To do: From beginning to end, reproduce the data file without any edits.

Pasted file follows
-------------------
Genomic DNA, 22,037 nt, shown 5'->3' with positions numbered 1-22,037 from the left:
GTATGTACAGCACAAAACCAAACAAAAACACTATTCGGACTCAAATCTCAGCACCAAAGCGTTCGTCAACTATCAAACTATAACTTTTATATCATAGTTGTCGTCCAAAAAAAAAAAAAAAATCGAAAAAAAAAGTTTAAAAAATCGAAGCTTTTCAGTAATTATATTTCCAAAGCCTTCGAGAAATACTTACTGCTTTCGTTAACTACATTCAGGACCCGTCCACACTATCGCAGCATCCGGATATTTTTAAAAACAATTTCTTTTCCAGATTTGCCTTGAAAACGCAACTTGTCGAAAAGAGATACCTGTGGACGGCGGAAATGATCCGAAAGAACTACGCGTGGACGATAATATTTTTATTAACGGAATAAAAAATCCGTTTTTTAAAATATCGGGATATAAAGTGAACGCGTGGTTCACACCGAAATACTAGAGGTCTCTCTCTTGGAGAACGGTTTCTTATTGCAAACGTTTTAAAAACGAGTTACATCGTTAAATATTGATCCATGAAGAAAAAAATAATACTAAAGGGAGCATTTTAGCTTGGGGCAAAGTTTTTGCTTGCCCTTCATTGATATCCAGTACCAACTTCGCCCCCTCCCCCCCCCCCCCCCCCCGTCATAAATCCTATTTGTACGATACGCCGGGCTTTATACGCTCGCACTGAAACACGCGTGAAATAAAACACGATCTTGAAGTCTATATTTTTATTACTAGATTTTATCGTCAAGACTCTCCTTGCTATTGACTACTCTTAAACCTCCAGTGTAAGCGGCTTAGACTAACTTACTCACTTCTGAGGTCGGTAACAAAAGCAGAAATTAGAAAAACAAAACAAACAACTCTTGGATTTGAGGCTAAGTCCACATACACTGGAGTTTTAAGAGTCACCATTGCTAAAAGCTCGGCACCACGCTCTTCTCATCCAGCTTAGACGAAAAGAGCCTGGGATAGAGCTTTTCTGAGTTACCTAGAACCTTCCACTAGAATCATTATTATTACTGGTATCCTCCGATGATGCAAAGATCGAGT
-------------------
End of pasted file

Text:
Genomic DNA, 22,037 nt, shown 5'->3' with positions numbered 1-22,037 from the left:
GTATGTACAGCACAAAACCAAACAAAAACACTATTCGGACTCAAATCTCAGCACCAAAGCGTTCGTCAACTATCAAACTATAACTTTTATATCATAGTTGTCGTCCAAAAAAAAAAAAAAAATCGAAAAAAAAAGTTTAAAAAATCGAAGCTTTTCAGTAATTATATTTCCAAAGCCTTCGAGAAATACTTACTGCTTTCGTTAACTACATTCAGGACCCGTCCACACTATCGCAGCATCCGGATATTTTTAAAAACAATTTCTTTTCCAGATTTGCCTTGAAAACGCAACTTGTCGAAAAGAGATACCTGTGGACGGCGGAAATGATCCGAAAGAACTACGCGTGGACGATAATATTTTTATTAACGGAATAAAAAATCCGTTTTTTAAAATATCGGGATATAAAGTGAACGCGTGGTTCACACCGAAATACTAGAGGTCTCTCTCTTGGAGAACGGTTTCTTATTGCAAACGTTTTAAAAACGAGTTACATCGTTAAATATTGATCCATGAAGAAAAAAATAATACTAAAGGGAGCATTTTAGCTTGGGGCAAAGTTTTTGCTTGCCCTTCATTGATATCCAGTACCAACTTCGCCCCCTCCCCCCCCCCCCCCCCCCGTCATAAATCCTATTTGTACGATACGCCGGGCTTTATACGCTCGCACTGAAACACGCGTGAAATAAAACACGATCTTGAAGTCTATATTTTTATTACTAGATTTTATCGTCAAGACTCTCCTTGCTATTGACTACTCTTAAACCTCCAGTGTAAGCGGCTTAGACTAACTTACTCACTTCTGAGGTCGGTAACAAAAGCAGAAATTAGAAAAACAAAACAAACAACTCTTGGATTTGAGGCTAAGTCCACATACACTGGAGTTTTAAGAGTCACCATTGCTAAAAGCTCGGCACCACGCTCTTCTCATCCAGCTTAGACGAAAAGAGCCTGGGATAGAGCTTTTCTGAGTTACCTAGAACCTTCCACTAGAATCATTATTATTACTGGTATCCTCCGATGATGCAAAGATCGAGT